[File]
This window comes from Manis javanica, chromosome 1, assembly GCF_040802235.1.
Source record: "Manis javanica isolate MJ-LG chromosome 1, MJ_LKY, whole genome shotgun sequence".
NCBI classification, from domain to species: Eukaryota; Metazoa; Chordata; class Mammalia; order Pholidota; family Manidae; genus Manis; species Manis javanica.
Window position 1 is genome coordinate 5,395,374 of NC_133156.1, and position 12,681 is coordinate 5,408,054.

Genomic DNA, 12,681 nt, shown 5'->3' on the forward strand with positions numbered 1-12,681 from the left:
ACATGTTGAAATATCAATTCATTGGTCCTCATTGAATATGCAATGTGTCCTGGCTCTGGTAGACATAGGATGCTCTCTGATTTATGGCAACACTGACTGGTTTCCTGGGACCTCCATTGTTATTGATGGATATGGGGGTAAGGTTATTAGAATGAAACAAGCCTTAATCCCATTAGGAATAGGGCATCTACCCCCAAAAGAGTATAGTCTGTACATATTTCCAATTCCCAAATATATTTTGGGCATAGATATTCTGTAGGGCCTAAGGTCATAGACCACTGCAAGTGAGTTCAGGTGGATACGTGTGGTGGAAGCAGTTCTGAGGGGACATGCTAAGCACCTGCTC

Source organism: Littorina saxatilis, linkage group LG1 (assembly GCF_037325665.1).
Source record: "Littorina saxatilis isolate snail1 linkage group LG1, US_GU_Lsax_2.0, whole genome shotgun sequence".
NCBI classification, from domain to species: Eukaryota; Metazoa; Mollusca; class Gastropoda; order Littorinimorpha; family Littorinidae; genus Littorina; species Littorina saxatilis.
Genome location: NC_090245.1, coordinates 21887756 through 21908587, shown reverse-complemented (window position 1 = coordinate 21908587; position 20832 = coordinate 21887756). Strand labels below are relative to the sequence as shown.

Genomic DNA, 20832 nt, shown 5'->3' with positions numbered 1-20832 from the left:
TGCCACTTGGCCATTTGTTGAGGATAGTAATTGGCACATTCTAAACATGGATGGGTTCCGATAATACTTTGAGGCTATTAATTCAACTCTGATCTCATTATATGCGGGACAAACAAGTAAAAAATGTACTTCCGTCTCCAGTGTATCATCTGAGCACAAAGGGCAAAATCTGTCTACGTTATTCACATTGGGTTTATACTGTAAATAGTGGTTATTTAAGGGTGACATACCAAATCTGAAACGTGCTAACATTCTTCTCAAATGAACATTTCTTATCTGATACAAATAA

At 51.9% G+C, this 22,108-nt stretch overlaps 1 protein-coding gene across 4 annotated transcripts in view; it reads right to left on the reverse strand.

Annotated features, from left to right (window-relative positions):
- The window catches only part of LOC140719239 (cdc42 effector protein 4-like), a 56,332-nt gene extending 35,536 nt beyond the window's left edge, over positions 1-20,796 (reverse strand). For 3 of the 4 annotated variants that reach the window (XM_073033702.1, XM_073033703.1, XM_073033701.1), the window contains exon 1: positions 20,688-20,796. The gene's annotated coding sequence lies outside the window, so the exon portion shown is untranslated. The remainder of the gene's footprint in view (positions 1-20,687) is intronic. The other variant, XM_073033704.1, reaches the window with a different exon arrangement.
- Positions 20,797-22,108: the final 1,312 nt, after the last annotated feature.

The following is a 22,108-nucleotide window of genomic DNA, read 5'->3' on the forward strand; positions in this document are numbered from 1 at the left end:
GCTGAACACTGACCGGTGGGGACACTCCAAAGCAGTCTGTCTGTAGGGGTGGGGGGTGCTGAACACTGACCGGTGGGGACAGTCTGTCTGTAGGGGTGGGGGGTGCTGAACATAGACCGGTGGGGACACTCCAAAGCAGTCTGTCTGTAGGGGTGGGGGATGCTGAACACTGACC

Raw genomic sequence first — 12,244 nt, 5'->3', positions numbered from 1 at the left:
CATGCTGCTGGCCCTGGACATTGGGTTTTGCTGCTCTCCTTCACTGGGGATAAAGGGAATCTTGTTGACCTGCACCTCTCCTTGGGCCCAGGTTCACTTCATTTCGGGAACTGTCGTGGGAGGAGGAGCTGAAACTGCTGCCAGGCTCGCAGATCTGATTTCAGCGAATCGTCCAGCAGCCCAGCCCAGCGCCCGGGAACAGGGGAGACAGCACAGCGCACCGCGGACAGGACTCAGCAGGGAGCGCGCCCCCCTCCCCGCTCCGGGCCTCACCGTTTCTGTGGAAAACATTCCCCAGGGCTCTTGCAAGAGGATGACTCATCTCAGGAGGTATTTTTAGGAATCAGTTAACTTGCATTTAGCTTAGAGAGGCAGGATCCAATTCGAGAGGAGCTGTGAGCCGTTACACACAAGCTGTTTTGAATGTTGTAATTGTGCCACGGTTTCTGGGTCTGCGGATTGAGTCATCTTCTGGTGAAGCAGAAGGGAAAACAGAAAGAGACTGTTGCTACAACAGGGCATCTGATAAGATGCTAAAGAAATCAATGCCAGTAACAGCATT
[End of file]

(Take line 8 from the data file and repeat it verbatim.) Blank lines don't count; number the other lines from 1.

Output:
Source record: "Littorina saxatilis isolate snail1 linkage group LG1, US_GU_Lsax_2.0, whole genome shotgun sequence".